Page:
Mattingly named National Merit Scholarship Semifinalist

STANFORD — Like many of her classmates, Lincoln County senior Auburn Mattingly is in a whirlwind of exams, deadlines and scholarship applications. However, unlike her classmates, she is considered in the top 1 percent of the nationwide Class of 2017.
Officials of National Merit Scholarship Corporation (NMSC) announced the names of approximately 16,000 semifinalists in the annual National Merit Scholarship Program and Mattingly is one of those 16,000 semifinalists in the running for $7,500 in scholarships worth $33-million.
“I couldn’t believe it,” Mattingly said upon learning of the honor. “I was so honored. That was something I never throught that I could achieve. I can only credit God for that because I never throught it could be possibe for me.”
Mattingly, 17, was the only LCHS senior to earn the distinction and the first since 2003 to be so honored. Mattingly’s selection brings the total to six of LCHS National Merit semifinalists since the school opened its doors in the fall of 1974.
Mattingly being named an NMSC semifinalist comes as no surprise to Joanna Stevens, LCHS math teacher and academic team coach.
“I am extremely proud of Auburn and her accomplishments,” Stevens said. “Auburn truly desires to do her best in everything she pursues.  Her dedication to academics is evidenced by her immaculate GPA, nearly perfect ACT score (35), and award-winning PSAT score.  Becoming a National Merit Semifinalist is a well-deserved honor for an exceptional student.”
Mattingly, the daughter of Michael and Kristie Mattingly of Hustonville, said her academic success is due to her work ethic.
“In middle school, I was a good student and had all A’s but my scores weren’t at the top. They were just kind of in the middle, so I decided I wanted to put in extra work, do more than the teacher said and really showcase grit and how that you can have a growth mind-set,” Mattingly said. “That’s how I’ve grown through my scores.”
Her diligence in working to improve her scores is evident in her ACT history.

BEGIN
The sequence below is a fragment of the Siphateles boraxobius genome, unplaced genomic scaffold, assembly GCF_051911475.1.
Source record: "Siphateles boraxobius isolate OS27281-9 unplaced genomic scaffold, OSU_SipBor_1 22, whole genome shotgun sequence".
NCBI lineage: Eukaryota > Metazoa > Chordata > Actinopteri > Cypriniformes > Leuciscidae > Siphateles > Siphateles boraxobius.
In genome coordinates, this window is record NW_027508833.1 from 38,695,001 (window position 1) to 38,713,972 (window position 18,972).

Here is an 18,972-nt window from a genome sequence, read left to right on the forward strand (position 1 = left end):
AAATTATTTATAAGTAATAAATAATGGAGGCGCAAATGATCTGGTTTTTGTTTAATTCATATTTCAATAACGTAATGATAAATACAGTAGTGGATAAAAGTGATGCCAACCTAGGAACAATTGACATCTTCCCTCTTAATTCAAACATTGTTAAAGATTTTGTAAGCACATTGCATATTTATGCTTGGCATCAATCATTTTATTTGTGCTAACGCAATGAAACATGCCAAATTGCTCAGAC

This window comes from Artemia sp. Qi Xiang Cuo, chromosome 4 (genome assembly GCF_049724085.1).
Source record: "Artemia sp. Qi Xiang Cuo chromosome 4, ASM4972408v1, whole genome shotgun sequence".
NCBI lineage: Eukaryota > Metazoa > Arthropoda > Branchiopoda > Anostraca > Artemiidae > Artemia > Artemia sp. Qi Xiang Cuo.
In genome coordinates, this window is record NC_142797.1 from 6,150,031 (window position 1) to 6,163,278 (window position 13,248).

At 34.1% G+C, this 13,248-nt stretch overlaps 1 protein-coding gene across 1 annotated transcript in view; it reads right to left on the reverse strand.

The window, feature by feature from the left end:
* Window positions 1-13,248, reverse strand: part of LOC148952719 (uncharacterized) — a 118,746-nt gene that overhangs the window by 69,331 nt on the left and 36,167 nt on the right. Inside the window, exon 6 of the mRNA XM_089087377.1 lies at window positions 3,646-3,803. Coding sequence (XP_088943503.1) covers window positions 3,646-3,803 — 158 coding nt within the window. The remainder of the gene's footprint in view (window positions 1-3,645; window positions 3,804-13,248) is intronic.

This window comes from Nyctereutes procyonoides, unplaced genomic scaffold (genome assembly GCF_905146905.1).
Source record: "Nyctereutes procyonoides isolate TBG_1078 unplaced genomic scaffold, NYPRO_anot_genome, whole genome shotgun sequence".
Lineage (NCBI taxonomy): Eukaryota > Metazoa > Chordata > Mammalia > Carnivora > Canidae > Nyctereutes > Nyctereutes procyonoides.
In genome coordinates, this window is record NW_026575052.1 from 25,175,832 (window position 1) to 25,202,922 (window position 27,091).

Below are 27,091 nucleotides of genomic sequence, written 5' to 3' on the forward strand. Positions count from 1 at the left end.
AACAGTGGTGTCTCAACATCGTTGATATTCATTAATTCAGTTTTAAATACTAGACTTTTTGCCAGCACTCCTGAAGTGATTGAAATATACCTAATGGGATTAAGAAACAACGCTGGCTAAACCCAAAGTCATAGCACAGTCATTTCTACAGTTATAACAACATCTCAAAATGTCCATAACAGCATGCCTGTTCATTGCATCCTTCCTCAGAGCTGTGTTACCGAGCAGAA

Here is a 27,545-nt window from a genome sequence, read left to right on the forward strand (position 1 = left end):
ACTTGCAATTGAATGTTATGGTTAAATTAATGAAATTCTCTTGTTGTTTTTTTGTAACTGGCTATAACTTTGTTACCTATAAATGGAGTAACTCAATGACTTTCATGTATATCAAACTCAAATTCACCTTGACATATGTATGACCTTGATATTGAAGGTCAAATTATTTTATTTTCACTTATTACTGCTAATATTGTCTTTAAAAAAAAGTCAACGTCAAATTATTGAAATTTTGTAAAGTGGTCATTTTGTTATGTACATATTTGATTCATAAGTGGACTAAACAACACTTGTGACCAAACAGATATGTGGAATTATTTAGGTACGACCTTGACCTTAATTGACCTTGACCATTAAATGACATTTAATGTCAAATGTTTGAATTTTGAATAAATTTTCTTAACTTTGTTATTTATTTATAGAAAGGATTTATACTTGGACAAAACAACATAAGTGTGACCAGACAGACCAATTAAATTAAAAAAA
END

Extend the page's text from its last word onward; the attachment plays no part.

“I’ve actually taken it six times because I wanted to get the best score I could get. I’ve gone through ACT Prep Classes, gave up my Saturdays for it. It didn’t happen overnight,” said Mattingly, who took the ACT the first time in the seventh-grade through the Duke Talent Identification Service then again freshman year, then twice in both her sophomore and junior years. “When I took it my freshman year, I got a 27. Then I went through ACT Prep Classes and I went through the entire ACT Prep Book. Every night I would do like 15 minutes to just increase my score and my score increased eight points because I now have a 35.”
Mattingly, who works with Gear Up Kentucky, an organization that “helps kids realize they can acheive college and they can achieve their dreams by working hard,” plans to attend the University of Kentucky this fall and major in chemical and materials engineering.
About 1.6 million juniors entered the 2017 National Merit Scholarship Program by taking the 2015 preliminary SAT/National Merit Scholarship qualifying PSAT test, which served as an initial screen of program entrants. The nationwide pool of semifinalists — representing less than 1 percent of U.S. high school seniors — includes the highest scoring entrants in each state.
To become a finalist, the semifinalists and their high schools must submit detailed scholarship applications in which they provide information about the semifinalists’ academic records, participation in school and community activities, demonstrated leadership abilities and honors and awards received.  A semifinalist must have an outstanding academic record throughout high school, be endorsed and recommended by a high school official, write an essay and earn SAT scores that confirm the student’s earlier performance on the qualifying test.
About 90 percent of the semifinalists are expected to attain finalist standing and more than half of these finalists will win a National Merit Scholarship earning the Merit Scholar title. The winners will be notified in the spring.